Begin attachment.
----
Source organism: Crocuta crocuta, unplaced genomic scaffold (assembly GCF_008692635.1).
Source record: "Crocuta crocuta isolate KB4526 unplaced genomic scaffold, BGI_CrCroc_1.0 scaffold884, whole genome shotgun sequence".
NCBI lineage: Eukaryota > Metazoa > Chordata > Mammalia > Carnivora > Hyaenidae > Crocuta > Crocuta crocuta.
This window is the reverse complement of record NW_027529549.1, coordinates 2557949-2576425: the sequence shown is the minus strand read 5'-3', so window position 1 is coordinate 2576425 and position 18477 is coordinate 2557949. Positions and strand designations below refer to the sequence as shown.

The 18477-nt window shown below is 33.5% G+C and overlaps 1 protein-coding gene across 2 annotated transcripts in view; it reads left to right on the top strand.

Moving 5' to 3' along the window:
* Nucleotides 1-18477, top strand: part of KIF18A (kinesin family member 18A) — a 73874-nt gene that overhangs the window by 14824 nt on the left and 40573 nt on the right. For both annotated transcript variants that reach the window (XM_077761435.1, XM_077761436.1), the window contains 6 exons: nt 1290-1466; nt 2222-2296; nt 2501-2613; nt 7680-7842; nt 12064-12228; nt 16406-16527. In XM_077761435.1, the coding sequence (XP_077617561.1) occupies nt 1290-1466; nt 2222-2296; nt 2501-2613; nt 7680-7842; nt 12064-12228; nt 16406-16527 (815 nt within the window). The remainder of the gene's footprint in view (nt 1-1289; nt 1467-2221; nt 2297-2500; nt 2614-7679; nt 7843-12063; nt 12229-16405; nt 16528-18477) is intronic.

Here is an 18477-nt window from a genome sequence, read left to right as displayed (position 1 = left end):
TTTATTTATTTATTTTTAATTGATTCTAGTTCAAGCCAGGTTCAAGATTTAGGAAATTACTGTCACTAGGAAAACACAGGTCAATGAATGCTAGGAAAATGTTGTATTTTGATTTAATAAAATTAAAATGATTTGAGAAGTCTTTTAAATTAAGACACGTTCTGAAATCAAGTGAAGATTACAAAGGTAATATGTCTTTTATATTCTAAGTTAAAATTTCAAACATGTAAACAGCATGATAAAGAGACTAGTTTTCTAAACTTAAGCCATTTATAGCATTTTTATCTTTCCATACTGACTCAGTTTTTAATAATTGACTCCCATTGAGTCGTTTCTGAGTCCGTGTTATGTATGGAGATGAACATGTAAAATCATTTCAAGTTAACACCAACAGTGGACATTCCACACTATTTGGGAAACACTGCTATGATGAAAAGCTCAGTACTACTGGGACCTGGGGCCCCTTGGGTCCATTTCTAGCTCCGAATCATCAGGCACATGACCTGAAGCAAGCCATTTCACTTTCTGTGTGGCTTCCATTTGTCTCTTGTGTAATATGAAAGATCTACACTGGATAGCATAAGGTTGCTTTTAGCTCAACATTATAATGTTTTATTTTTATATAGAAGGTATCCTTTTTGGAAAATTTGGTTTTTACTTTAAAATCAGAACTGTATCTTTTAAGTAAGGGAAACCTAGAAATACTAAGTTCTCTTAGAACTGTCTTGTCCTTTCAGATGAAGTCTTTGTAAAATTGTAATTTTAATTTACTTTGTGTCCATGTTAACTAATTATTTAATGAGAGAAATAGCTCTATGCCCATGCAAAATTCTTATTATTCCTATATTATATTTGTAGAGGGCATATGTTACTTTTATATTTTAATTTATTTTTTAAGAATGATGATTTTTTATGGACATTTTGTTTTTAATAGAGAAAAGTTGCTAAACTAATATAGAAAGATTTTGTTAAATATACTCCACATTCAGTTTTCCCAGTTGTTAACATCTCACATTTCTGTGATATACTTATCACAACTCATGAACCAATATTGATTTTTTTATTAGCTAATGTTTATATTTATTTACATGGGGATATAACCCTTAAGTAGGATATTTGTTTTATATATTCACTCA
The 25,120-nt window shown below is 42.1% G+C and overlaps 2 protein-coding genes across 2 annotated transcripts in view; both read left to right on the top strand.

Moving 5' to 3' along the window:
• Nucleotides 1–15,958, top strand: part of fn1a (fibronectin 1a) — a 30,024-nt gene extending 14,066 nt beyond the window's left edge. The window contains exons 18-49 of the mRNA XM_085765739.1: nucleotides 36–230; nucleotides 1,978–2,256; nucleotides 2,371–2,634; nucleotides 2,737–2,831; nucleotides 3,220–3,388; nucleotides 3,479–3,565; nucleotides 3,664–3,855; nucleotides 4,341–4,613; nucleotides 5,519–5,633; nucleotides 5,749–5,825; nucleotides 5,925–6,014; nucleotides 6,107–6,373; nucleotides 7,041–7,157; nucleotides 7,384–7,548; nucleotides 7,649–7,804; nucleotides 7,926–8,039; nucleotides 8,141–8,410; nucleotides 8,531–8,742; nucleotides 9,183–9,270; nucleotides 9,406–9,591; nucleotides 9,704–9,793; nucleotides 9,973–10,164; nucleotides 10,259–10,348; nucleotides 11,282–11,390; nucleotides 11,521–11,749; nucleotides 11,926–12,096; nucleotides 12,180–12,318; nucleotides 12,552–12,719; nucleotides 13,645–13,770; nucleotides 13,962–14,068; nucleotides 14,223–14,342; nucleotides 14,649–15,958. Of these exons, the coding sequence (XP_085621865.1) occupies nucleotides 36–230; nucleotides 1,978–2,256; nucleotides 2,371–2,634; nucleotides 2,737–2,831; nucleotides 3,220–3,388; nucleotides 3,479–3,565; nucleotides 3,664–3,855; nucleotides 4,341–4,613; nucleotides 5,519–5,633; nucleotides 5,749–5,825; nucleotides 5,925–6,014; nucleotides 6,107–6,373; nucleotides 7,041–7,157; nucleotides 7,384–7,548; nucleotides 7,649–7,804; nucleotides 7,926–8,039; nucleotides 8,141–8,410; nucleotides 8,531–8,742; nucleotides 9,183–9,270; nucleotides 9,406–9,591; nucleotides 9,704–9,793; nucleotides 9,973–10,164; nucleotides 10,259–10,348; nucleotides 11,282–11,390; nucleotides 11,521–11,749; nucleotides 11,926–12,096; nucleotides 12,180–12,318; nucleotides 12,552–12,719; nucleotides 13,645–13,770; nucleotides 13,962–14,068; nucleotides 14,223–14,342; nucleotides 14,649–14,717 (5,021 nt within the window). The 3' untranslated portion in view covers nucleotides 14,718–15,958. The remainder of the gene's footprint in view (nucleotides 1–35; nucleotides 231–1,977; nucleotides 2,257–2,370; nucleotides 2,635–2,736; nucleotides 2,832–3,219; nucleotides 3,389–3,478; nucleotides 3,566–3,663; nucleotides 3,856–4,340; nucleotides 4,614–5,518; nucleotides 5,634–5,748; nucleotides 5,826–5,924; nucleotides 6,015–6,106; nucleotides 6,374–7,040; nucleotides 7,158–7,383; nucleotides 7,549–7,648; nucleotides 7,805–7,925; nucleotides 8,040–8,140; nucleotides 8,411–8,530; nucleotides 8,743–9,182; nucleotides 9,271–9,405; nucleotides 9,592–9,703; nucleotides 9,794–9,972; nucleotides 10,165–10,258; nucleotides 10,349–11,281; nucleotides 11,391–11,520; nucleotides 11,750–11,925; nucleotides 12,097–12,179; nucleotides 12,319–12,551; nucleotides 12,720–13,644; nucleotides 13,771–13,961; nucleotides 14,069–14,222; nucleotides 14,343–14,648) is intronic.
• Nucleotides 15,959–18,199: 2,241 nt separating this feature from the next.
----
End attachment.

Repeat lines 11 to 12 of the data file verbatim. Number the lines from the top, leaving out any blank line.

Moving 5' to 3' along the window:
• Nucleotides 1–15,958, top strand: part of fn1a (fibronectin 1a) — a 30,024-nt gene extending 14,066 nt beyond the window's left edge. The window contains exons 18-49 of the mRNA XM_085765739.1: nucleotides 36–230; nucleotides 1,978–2,256; nucleotides 2,371–2,634; nucleotides 2,737–2,831; nucleotides 3,220–3,388; nucleotides 3,479–3,565; nucleotides 3,664–3,855; nucleotides 4,341–4,613; nucleotides 5,519–5,633; nucleotides 5,749–5,825; nucleotides 5,925–6,014; nucleotides 6,107–6,373; nucleotides 7,041–7,157; nucleotides 7,384–7,548; nucleotides 7,649–7,804; nucleotides 7,926–8,039; nucleotides 8,141–8,410; nucleotides 8,531–8,742; nucleotides 9,183–9,270; nucleotides 9,406–9,591; nucleotides 9,704–9,793; nucleotides 9,973–10,164; nucleotides 10,259–10,348; nucleotides 11,282–11,390; nucleotides 11,521–11,749; nucleotides 11,926–12,096; nucleotides 12,180–12,318; nucleotides 12,552–12,719; nucleotides 13,645–13,770; nucleotides 13,962–14,068; nucleotides 14,223–14,342; nucleotides 14,649–15,958. Of these exons, the coding sequence (XP_085621865.1) occupies nucleotides 36–230; nucleotides 1,978–2,256; nucleotides 2,371–2,634; nucleotides 2,737–2,831; nucleotides 3,220–3,388; nucleotides 3,479–3,565; nucleotides 3,664–3,855; nucleotides 4,341–4,613; nucleotides 5,519–5,633; nucleotides 5,749–5,825; nucleotides 5,925–6,014; nucleotides 6,107–6,373; nucleotides 7,041–7,157; nucleotides 7,384–7,548; nucleotides 7,649–7,804; nucleotides 7,926–8,039; nucleotides 8,141–8,410; nucleotides 8,531–8,742; nucleotides 9,183–9,270; nucleotides 9,406–9,591; nucleotides 9,704–9,793; nucleotides 9,973–10,164; nucleotides 10,259–10,348; nucleotides 11,282–11,390; nucleotides 11,521–11,749; nucleotides 11,926–12,096; nucleotides 12,180–12,318; nucleotides 12,552–12,719; nucleotides 13,645–13,770; nucleotides 13,962–14,068; nucleotides 14,223–14,342; nucleotides 14,649–14,717 (5,021 nt within the window). The 3' untranslated portion in view covers nucleotides 14,718–15,958. The remainder of the gene's footprint in view (nucleotides 1–35; nucleotides 231–1,977; nucleotides 2,257–2,370; nucleotides 2,635–2,736; nucleotides 2,832–3,219; nucleotides 3,389–3,478; nucleotides 3,566–3,663; nucleotides 3,856–4,340; nucleotides 4,614–5,518; nucleotides 5,634–5,748; nucleotides 5,826–5,924; nucleotides 6,015–6,106; nucleotides 6,374–7,040; nucleotides 7,158–7,383; nucleotides 7,549–7,648; nucleotides 7,805–7,925; nucleotides 8,040–8,140; nucleotides 8,411–8,530; nucleotides 8,743–9,182; nucleotides 9,271–9,405; nucleotides 9,592–9,703; nucleotides 9,794–9,972; nucleotides 10,165–10,258; nucleotides 10,349–11,281; nucleotides 11,391–11,520; nucleotides 11,750–11,925; nucleotides 12,097–12,179; nucleotides 12,319–12,551; nucleotides 12,720–13,644; nucleotides 13,771–13,961; nucleotides 14,069–14,222; nucleotides 14,343–14,648) is intronic.